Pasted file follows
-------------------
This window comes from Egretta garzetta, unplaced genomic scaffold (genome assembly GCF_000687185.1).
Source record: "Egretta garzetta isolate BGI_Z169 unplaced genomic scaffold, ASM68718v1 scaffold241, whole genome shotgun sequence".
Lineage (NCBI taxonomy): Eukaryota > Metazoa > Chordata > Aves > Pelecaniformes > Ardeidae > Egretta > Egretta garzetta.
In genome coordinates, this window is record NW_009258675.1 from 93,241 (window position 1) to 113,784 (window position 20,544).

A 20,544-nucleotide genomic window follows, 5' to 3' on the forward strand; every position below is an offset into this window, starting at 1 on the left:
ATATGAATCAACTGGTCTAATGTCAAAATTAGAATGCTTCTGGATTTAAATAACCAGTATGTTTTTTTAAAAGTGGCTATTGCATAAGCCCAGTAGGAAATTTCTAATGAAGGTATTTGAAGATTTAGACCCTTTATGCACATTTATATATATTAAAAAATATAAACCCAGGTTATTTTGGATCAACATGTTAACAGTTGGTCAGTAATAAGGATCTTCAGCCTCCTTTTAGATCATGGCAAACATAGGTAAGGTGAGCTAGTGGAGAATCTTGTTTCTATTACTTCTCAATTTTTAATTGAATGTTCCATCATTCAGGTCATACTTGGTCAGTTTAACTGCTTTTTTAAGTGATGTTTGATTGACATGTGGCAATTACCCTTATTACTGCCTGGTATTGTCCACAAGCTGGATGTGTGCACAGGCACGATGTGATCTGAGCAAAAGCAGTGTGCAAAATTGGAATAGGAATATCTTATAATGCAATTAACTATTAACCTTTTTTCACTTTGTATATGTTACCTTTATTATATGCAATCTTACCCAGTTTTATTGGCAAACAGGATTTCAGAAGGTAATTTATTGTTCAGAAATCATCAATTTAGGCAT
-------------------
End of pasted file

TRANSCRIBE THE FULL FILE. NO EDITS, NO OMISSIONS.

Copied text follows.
This window comes from Egretta garzetta, unplaced genomic scaffold (genome assembly GCF_000687185.1).
Source record: "Egretta garzetta isolate BGI_Z169 unplaced genomic scaffold, ASM68718v1 scaffold241, whole genome shotgun sequence".
Lineage (NCBI taxonomy): Eukaryota > Metazoa > Chordata > Aves > Pelecaniformes > Ardeidae > Egretta > Egretta garzetta.
In genome coordinates, this window is record NW_009258675.1 from 93,241 (window position 1) to 113,784 (window position 20,544).

A 20,544-nucleotide genomic window follows, 5' to 3' on the forward strand; every position below is an offset into this window, starting at 1 on the left:
ATATGAATCAACTGGTCTAATGTCAAAATTAGAATGCTTCTGGATTTAAATAACCAGTATGTTTTTTTAAAAGTGGCTATTGCATAAGCCCAGTAGGAAATTTCTAATGAAGGTATTTGAAGATTTAGACCCTTTATGCACATTTATATATATTAAAAAATATAAACCCAGGTTATTTTGGATCAACATGTTAACAGTTGGTCAGTAATAAGGATCTTCAGCCTCCTTTTAGATCATGGCAAACATAGGTAAGGTGAGCTAGTGGAGAATCTTGTTTCTATTACTTCTCAATTTTTAATTGAATGTTCCATCATTCAGGTCATACTTGGTCAGTTTAACTGCTTTTTTAAGTGATGTTTGATTGACATGTGGCAATTACCCTTATTACTGCCTGGTATTGTCCACAAGCTGGATGTGTGCACAGGCACGATGTGATCTGAGCAAAAGCAGTGTGCAAAATTGGAATAGGAATATCTTATAATGCAATTAACTATTAACCTTTTTTCACTTTGTATATGTTACCTTTATTATATGCAATCTTACCCAGTTTTATTGGCAAACAGGATTTCAGAAGGTAATTTATTGTTCAGAAATCATCAATTTAGGCAT